THE first five years of this century are notable in the history of radiant energy, not only for the work of Leslie, and for the observation by Wollaston, Ritter, and others, of the so-called “chemical” rays beyond the violet, but for the appearance of Young’s papers, re-establishing the undulatory theory, which he indeed considered in regard to light, but which was obviously destined to affect most powerfully the theory of radiant energy in general.
WE have been favored with the following interesting letter, giving some facts in relation to Prof. Gauss in addition to the sketch of this distinguished mathematician which appeared in “The Popular Science Monthly” for September, 1888, and inclosing the appended extracts from letters by Gauss in regard to his invention of a form of electric telegraph:
AS an indication of the present state of feeling in England toward the system of public education in that country, and especially toward the abuse of examinations, we reprint the following vigorous protest, which is signed by over a hundred professors and teachers, about seventy members of Parliament, and by members of the nobility, clergymen, and others, to the total number of four hundred.
THE Rev. MOSES ASHLEY CURTIS, D.D., presents the example of a clergyman who, doing hard pioneer missionary work in the mountains of North Carolina, and caring actively and efficiently for the wants of his parish, brought the botany of his State to a full development.
MR. MCGEE, in his article on “Paleolithic Man in America,” in the November issue, falls into an unfortunate error in stating that I had found twenty-five thousand specimens of true paleolithic implements in the gravel. The number found is about four hundred, and this represents twelve years of most laborious search for them.
IT is idle to be continually repeating that this is a very wonderful age; but we may with good reason congratulate ourselves that science has now reached a point that insures to the human race an ever-increasing mastery over the powers and resources of nature, and that ought, with any kind of right management, to be productive of better modes of life from year to year, not for the few only but for all.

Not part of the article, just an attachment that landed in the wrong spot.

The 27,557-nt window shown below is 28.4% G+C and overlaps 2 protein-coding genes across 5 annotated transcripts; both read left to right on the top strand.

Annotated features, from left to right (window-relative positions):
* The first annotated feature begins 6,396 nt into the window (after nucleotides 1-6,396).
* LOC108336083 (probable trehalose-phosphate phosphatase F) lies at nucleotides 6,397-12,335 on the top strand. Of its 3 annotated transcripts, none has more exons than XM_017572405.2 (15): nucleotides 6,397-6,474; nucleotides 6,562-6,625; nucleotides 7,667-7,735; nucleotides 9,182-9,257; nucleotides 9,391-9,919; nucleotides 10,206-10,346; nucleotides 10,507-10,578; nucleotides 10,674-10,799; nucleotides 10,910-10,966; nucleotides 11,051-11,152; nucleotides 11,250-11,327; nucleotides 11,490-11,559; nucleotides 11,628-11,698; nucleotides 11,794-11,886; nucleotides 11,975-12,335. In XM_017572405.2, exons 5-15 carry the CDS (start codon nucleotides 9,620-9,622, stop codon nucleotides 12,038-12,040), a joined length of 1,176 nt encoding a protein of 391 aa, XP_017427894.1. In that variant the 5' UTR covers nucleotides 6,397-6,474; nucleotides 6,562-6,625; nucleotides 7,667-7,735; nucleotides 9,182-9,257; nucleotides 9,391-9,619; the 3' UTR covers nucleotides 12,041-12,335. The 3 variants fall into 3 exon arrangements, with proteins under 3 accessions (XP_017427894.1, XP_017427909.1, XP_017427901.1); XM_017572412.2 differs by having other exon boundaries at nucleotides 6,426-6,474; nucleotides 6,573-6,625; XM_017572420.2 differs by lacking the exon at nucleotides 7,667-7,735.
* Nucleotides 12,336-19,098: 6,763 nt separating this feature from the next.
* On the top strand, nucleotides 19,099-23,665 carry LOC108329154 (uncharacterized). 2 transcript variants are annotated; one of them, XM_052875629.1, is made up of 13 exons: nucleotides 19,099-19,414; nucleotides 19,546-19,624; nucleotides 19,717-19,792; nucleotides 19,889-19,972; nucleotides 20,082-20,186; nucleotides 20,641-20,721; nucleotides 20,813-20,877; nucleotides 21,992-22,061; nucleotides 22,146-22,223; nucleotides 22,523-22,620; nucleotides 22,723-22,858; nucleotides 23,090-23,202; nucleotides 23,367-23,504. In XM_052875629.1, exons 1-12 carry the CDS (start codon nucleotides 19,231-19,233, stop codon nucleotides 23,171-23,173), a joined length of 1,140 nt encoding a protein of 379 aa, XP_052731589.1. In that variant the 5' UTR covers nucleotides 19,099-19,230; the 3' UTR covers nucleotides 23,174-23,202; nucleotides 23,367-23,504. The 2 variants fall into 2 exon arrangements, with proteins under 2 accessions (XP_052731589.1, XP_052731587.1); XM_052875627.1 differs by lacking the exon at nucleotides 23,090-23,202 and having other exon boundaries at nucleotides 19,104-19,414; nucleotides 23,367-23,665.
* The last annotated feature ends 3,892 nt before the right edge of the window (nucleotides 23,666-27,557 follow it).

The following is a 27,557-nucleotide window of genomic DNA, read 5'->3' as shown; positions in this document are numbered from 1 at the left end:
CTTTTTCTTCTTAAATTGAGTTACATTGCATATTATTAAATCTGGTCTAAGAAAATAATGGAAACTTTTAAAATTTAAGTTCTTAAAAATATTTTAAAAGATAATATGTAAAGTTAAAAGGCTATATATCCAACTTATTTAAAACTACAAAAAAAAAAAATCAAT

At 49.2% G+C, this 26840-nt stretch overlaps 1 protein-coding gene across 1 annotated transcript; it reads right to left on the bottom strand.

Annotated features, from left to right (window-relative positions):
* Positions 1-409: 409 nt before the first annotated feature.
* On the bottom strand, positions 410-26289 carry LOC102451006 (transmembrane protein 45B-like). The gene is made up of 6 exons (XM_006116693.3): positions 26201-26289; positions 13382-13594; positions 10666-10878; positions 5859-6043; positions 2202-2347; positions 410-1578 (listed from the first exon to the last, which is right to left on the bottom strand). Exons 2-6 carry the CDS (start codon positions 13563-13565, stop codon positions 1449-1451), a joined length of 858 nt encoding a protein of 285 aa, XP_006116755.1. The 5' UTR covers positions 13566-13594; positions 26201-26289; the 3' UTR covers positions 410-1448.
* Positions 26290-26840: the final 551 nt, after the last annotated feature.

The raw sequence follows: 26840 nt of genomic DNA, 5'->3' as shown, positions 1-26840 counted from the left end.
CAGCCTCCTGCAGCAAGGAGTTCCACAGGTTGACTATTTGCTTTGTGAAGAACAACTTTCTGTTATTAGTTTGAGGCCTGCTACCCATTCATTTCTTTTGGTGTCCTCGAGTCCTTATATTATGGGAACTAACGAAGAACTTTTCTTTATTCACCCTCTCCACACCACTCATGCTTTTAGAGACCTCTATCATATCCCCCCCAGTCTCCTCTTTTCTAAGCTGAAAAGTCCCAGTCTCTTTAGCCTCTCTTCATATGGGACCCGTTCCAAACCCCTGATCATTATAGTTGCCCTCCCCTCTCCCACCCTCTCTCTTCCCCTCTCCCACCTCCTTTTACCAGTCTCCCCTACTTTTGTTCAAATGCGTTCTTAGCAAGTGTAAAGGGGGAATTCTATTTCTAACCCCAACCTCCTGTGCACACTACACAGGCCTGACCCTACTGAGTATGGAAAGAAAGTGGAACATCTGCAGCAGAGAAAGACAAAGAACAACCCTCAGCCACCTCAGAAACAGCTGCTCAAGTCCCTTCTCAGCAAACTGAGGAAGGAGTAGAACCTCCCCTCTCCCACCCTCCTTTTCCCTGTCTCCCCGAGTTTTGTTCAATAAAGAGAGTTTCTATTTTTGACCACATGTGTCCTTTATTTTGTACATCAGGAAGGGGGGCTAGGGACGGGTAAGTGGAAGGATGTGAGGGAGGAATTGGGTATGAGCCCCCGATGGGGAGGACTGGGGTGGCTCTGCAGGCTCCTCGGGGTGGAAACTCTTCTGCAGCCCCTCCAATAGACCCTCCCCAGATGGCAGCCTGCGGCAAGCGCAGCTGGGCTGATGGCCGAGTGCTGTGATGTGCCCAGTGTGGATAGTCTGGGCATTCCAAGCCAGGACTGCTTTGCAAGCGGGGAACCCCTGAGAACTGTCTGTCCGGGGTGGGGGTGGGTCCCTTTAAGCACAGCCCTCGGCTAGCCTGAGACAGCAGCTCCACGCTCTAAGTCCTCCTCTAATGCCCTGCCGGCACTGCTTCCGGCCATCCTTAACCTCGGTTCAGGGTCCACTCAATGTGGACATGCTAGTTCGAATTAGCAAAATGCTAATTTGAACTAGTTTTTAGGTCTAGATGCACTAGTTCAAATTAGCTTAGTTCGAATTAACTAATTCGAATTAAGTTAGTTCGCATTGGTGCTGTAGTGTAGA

THE discussion of the subject of this volume is considerably amplified from that given in the original work, with a more precise classification and fuller detail of examples. The subject is confessed to be beset with peculiar difficulties, arising from the vague and indefinable character of the human feelings, which can not be described directly or accurately analyzed; it can be approached only by the way of wide comparison and illustration.
Fast Ocean Passages.—It was about fifty years ago, with the introduction of iron ships and the screw-propeller, that the era of rapid steamboat traveling began. The paddle-wheel steamer Great Western sailed from Bristol, England, April 8, 1838, and reached New York April 23d.
THE statistics of the Japanese Empire for 1887 show that commercial enterprise is developing there in a remarkable degree. The foreign trade of the country has increased more than 86 per cent in ten years. In connection with the addition of 151 miles of railway to the 370 miles before built, the pertinacity with which the Japanese insist upon furnishing their own capital, and not borrowing from abroad, is remarked upon.